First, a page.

Tomorrow, the Calor gas guys are coming to upgrade the system. Apparently, it doesn’t allow enough gas through or something – they came to check it out a year or two back, said the job needed doing and would be scheduled, but I’ve had to hurry them up because Rose’s annexe needs a new boiler and the boiler guy says he can’t test it properly unless the supply is correct. Calor gas has been very good, I must say. The man on the phone and the one who came round were helpful and efficient and, when they couldn’t manage the original date they were going to do it, they juggled jobs and brought it forward, so as not to inconvenience the heating chap.

I have lunch with women friends once a month; it’s a club that’s been running for over thirty years. My mother took me in the first place and I was the youngest then and I’m still the youngest. We’ve all grown old together. The person who makes all the arrangements and I have had a couple of phone calls, wondering if we should go ahead next week. So I emailed round to the two thirds of our members who use email to ask. Some of them phoned back, some emailed. We’ll decide tomorrow. I suspect that there may be about a dozen willing to turn out. Several of us are in their nineties, everyone else but me seventies and up, so we’re all “vulnerable” and many have health issues. We meet in a private room in a small hotel, there have been no cases in Norfolk and so, at present, the risk is modest. My dear friends mostly live alone and their social life really matters to them, but so does staying well. Isn’t it sad?

Z feels productive

It feels as if it’s been quite a productive day, though I’ve not actually done all that much myself. It’s finally getting warmer, so I’ve moved the chicken and chick to the bigger run outside and they seem quite happy there. Foster spent the first ten minutes shifting all the bedding outside. They’ve got plenty of grass to scratch in and eat, so I hope she won’t wreck the food in the dishes any more. The chick is very perky, too early to tell whether it’s a girl or boy. None of the chickens has laid an egg for the last week, little buggers.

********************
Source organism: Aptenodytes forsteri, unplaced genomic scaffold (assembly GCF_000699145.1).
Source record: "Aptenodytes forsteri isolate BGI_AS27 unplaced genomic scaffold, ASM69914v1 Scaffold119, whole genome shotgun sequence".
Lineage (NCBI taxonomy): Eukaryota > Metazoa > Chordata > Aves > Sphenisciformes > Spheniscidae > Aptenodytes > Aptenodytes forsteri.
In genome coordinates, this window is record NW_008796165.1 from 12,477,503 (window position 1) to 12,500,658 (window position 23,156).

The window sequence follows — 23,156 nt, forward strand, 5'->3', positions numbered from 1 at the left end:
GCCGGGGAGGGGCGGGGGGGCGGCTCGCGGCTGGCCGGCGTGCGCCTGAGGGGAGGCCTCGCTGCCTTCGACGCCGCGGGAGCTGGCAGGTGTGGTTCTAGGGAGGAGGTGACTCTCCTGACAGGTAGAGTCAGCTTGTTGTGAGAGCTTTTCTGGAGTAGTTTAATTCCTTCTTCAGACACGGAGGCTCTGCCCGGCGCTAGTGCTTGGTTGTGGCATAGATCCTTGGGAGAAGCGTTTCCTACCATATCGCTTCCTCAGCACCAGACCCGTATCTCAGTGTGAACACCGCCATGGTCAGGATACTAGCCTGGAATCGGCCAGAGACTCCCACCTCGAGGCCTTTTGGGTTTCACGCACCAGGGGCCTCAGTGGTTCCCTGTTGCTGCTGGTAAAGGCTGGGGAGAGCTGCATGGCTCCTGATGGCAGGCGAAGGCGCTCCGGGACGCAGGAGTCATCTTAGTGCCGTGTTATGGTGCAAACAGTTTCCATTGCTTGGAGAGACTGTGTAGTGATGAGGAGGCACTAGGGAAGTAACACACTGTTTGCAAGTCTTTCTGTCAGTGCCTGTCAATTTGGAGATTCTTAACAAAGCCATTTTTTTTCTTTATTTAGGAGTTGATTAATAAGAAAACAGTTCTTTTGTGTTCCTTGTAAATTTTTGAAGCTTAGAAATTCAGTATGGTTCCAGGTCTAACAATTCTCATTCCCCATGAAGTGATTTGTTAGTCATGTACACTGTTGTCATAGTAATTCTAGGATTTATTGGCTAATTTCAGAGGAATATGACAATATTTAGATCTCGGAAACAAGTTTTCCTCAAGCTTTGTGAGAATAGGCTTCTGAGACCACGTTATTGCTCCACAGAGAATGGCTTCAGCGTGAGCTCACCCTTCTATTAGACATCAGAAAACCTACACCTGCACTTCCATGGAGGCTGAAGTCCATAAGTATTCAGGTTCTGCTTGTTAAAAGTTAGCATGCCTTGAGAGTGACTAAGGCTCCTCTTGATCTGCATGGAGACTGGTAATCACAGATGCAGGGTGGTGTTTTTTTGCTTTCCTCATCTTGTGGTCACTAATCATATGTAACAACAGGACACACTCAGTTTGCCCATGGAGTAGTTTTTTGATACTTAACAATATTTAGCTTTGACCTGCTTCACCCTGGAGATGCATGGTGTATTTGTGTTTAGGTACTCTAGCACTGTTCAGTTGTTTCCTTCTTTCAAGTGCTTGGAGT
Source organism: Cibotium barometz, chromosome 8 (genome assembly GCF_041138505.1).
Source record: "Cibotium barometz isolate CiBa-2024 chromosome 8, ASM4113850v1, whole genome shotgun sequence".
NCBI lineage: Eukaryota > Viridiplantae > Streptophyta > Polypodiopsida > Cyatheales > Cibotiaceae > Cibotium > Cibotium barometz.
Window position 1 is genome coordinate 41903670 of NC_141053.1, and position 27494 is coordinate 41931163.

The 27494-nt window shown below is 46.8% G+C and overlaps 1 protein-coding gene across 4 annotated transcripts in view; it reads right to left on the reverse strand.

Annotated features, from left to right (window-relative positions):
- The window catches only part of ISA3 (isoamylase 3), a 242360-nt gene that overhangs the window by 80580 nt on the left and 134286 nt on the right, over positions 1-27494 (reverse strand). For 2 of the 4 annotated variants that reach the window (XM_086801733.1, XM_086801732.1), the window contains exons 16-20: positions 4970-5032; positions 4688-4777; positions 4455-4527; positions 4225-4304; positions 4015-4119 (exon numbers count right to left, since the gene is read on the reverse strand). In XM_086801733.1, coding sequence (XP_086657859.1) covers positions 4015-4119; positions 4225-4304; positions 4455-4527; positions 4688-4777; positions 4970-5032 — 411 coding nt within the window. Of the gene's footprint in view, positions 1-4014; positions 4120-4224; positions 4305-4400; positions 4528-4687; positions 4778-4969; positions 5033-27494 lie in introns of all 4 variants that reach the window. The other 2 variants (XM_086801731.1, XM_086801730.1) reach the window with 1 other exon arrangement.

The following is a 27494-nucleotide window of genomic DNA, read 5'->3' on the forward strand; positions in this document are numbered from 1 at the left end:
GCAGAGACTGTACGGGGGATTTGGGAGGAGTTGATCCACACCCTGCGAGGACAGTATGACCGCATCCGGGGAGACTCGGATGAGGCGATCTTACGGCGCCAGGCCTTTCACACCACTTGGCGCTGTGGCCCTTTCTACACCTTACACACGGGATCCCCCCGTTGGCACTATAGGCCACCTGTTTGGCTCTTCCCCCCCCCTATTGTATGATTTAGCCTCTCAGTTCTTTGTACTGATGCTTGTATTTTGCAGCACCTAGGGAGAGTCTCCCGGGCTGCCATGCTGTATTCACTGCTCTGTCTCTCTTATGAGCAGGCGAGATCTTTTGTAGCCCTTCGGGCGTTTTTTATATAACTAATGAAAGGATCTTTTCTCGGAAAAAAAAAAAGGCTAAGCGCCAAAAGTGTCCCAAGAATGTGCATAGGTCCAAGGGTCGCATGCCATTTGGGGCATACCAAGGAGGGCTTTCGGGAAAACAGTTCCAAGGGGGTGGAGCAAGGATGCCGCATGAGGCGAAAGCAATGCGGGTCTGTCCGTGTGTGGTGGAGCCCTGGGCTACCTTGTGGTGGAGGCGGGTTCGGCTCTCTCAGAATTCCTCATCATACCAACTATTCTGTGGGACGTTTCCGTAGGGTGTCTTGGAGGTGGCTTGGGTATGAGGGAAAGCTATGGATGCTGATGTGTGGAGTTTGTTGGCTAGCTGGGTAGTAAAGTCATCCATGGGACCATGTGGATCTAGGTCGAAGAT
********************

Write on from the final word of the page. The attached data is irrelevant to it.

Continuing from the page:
I phoned a friend who had to spend nearly a week in hospital because of heart trouble. She’s feeling all right now, but rather unnerved because she’s rarely unwell and this is a new problem. I also wanted to check on another friend, who had a cancer operation last month – they were able to do keyhole surgery, so she’s recovered much quicker than expected from the op. I’ve sent her flowers on behalf of a group of us, so that’s the next job done if you can call clicking a keyboard a job.

The chap who’s putting the new fence in down the drive called round and that’ll happen in the next couple of weeks. We’re having a new oak gate rather than the softwood field gate that’s there now, but he’s going to move it by the black cowshed, to make a way through to that part of the garden. Then I can have a load of muck delivered and it’ll be easy to barrow it through to the kitchen garden.

I went to the blood donor clinic and I’ve ordered new roller towels for the cloakroom, and LT is cooking dinner.

And I’ve lent glasses to the church – I’ve got lots of small ones and they aren’t using the chalice at present. It was quite jolly on Sunday, we each had our own glass and, whilst one normally takes a polite tiny sip of port (Communion wine has to be fortified or it’s horrid and the bottle doesn’t keep, and I pushed for decent port because – well, obvs. I do buy it though), there was enough for two swigs, so everyone was cheerful. Apparently, a lot of shops are running out of toilet paper, but not the local co-op, which is fine for stocks. Just the cheap brands have sold out. On the other hand, LT was in Waitrose the other day and they only had the cheap own-brand soap left. The expensive ones had all gone.

And now I’ve blogged too. No wonder I feel accomplished. No justification, but anything to raise the spirits. Six o’clock and still light, which is another reason to be cheerful. And I’m 200 pages into the new Hilary Mantel, which is yet another.

Z feels the cold

We’re edging towards the second half of June for the blog party, though I think the first weekend in July is also a possibility. I’ll put the likelihoods up on the header – if anyone has a date they would like to set or to avoid, just let me know.

I suspect the reason I don’t write here much at present is because LT and I talk over dinner. I used to blog, now I talk it through with him. I don’t tend to repeat myself – unless it’s an anecdote I’ve told many times before, of course, which people are too polite to tell me about. I really should write earlier in the day, though I suppose that would leave me without topics of conversation at dinnertime.